There is a moment while watching 1917 when you realise you have not breathed in quite some time.
At least it feels that way, such is the relentless, heart-stopping momentum of Sam Mendes’ epic war film – which this week won Best Film and Best Director at the Golden Globes – about two young soldiers who venture across enemy lines to deliver a message that could save hundreds of lives.
It marks a change in genre for the British film-maker, who recently received a knighthood in the New Year honours and who is best known for James Bond movies Skyfall and Spectre and dramas such as American Beauty, Road To Perdition and Revolutionary Road.
Mark Addy on playing detective who caught Jeremy Bamber in White House Farm: “Parts like this don’t come along often”
“I had this idea of the story my grandfather told me of carrying a message,” he says. “But the problem of the First World War in general is it’s a war of paralysis.
“It was only when I started researching it that I found this time in 1917 when the Germans retreated, and the land they were fighting over was abandoned. There seemed to be a story to tell of this epic journey.”
The film is movingly dedicated to the director’s grandfather, as well as the others who served in the armed forces in the Great War, which brought with it the weight of responsibility of honouring their sacrifice. “It was not just familial responsibility but also generational,” says Mendes.
“You have a responsibility, it sounds corny, to the men who fell in the war and the generation that was lost.
“There aren’t many movies made on this scale that are not franchise movies these days and to be able to be allowed to make one about the First World War, you do feel there is a responsibility to try and get details right and to make something that feels not like a dry history lesson. You don’t want it to feel all distant and ‘good for you’ but something that is an experience and that is going to make the war feel vivid and like it happened yesterday.”
A crucial part of the experience of following the journey of the two soldiers, played by George MacKay and Dean-Charles Chapman, is the way the film is made.
It is shot as if in one long take, using clever camera work and editing to create a sense of continual motion.
Yorkshire films snubbed as BAFTA nominations are released while bosses address lack of diversity
“I felt it was all part of the same two hours of real time, one continuous shot,” says Mendes. “You can’t get out of it, you have to take every step with these men, whether you like it or not.
“But I was also very conscious that it shouldn’t be repetitive or monotonous or just a headlong race.
“Because you’re in one shot, you also have to build into it moments of pause and quiet and reflection and lyricism and all these other things, so it feels like it’s constantly shifting and moving rather than it just being this incessant headlong dash.”
But filming in such a way was not without its problems, especially when there is so much room for human error.
“You have seven minutes of magic and then if someone trips or a lighter doesn’t work, you have to start again and none of it is usable,” he says, laughing.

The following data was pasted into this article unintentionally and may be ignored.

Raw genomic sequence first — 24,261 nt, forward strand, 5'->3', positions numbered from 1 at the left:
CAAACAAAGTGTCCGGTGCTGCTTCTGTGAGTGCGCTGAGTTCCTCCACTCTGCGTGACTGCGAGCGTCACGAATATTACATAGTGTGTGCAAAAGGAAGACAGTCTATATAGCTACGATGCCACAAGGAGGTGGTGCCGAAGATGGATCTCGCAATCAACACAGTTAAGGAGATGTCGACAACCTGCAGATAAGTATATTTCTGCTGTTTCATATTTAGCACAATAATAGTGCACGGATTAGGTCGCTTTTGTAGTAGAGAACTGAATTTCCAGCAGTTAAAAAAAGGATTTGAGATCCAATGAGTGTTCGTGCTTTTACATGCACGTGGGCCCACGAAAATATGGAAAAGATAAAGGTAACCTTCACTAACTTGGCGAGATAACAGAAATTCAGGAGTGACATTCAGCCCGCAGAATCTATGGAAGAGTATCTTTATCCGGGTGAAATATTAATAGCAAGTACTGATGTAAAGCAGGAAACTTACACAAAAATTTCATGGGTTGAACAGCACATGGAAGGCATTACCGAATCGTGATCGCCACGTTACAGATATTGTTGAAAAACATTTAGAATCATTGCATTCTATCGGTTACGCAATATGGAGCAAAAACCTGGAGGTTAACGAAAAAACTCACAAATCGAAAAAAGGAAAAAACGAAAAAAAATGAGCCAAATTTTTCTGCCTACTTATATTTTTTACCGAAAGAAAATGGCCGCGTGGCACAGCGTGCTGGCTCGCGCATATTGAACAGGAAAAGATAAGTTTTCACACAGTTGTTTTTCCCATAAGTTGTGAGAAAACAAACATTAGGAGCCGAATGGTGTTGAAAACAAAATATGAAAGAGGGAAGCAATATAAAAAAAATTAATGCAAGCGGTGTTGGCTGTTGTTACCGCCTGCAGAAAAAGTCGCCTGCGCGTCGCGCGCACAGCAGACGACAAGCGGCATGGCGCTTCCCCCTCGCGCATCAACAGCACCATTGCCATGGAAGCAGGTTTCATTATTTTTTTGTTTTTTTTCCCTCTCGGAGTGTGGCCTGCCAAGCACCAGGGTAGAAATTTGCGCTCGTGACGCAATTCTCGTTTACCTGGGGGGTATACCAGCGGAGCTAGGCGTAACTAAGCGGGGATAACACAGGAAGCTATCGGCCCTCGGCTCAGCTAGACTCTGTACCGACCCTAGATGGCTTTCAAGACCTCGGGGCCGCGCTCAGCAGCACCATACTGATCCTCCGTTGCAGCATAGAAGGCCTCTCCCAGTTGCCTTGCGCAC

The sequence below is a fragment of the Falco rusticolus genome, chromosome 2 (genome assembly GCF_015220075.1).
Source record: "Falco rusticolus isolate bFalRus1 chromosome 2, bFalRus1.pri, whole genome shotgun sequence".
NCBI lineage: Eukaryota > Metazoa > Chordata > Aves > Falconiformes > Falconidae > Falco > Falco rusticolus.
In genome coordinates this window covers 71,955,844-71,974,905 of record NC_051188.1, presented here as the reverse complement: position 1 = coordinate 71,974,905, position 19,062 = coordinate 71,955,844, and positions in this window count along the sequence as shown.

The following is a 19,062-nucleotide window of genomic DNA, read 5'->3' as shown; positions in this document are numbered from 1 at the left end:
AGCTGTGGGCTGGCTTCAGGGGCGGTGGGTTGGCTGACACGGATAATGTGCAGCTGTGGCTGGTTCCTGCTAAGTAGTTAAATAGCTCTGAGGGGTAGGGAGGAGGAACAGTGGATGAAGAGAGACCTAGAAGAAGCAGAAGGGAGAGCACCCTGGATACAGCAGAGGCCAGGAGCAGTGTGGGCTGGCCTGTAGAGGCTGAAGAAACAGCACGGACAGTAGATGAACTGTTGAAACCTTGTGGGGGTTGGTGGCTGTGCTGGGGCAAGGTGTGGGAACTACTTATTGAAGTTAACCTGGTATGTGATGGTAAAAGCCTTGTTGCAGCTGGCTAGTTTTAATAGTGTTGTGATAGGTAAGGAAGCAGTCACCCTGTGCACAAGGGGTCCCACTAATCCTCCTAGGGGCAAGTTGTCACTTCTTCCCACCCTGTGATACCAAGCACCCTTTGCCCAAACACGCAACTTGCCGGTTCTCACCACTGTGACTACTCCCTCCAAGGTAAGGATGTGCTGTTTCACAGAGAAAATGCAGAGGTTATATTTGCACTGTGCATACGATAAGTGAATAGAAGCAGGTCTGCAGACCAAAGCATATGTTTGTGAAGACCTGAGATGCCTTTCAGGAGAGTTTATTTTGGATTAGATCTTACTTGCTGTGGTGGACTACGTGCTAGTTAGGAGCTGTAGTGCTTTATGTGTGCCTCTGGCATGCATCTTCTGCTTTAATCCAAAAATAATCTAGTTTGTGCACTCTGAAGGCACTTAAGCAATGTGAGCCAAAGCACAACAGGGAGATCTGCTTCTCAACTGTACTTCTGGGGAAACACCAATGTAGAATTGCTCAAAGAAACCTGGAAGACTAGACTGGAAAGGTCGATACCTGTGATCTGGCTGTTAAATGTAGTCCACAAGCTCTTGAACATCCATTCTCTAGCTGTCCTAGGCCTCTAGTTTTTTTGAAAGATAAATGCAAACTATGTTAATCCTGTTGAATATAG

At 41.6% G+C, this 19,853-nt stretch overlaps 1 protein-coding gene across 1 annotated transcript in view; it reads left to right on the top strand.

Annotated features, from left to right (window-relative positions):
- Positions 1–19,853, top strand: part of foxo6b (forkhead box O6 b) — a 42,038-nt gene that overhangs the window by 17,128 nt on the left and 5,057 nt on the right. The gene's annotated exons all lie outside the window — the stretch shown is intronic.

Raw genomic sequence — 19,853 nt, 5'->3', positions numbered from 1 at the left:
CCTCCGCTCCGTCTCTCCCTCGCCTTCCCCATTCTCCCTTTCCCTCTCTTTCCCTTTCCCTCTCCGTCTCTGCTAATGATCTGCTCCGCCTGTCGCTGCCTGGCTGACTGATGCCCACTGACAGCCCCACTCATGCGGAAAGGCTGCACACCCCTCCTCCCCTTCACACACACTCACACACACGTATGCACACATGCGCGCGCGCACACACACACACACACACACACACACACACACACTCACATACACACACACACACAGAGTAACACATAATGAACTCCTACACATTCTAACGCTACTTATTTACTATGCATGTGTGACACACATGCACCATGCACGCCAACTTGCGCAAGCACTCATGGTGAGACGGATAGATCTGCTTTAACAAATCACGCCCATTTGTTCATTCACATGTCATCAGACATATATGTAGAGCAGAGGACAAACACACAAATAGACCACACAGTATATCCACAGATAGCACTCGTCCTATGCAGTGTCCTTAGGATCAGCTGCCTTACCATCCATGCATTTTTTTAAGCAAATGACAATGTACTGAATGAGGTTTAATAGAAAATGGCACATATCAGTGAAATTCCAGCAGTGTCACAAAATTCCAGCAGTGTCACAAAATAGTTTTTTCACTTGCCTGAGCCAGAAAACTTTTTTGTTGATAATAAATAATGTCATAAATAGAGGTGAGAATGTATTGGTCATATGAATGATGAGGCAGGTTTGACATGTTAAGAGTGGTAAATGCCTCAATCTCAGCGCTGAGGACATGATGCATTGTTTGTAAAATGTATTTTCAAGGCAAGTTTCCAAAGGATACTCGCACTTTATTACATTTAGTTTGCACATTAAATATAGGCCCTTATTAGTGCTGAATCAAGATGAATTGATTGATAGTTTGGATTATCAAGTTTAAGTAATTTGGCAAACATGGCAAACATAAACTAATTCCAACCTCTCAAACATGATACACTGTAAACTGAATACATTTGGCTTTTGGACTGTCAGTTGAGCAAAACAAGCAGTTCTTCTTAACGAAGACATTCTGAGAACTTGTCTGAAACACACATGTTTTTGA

“We did see-saw between thinking, ‘Why are we doing this to ourselves?’ and ‘This is the only way to work’.”
But throughout the whole process, he had a crystal clear vision of how he wanted the film to look, meaning he even penned the script himself, alongside screenwriter Krysty Wilson-Cairns.
“I had not been a frustrated screenwriter, I just felt like it would be so much easier if I did it myself,” he says frankly.
Deadline for National Film and Television School courses in Yorkshire approaches - and no experience is necessary
“Otherwise I would have to try to explain it to someone else who then had to write it and I would then tell them it was wrong, so it just seemed like I needed to make the journey between what was in my head and what was on screen as short as possible. I thought it would be easier if I just sat down and did the work myself for a change, rather than make it the problem of a screenwriter.
“So I did a lot of work and got a story structure but then I sort of stalled and it was Krysty who put it into screenplay form.
“I can’t say I have been sitting there willing myself to write all these years, but having done it, I loved it and I hope I will do it again.”
But having worked with great playwrights through his distinguished theatre career, he admits he is still “a relative novice” when it comes to writing.
“You certainly become more vulnerable because you have no one else to blame. You can’t say, ‘Well it’s the bloody script’, because that is my fault as well.”
He is also aware that his film is an increasingly rare commodity – a big-budget, dramatic epic that is not part of a franchise.
“It is not a sequel, it’s not a franchise, and it’s not an animated film and that is basically 95 per cent of what plays on big screens, or at least on large numbers of big screens, now.
“And I do think it’s important – I think you have a responsibility if you’re a film-maker who is interested in scale, to make a movie that needs to be seen on the big screen.
“I have made movies of all sorts of scale, big franchise movies, but I’ve also made tiny independent films.
“Some of the movies I made I would be fine about being seen on a smaller screen now, because small screens are getting better and television generally is superlative, and so when you do step up and make something for the cinema, you need to make it feel like you’re missing out if you’re not seeing it on the big screen.”
1917 (15) is released in UK cinemas today.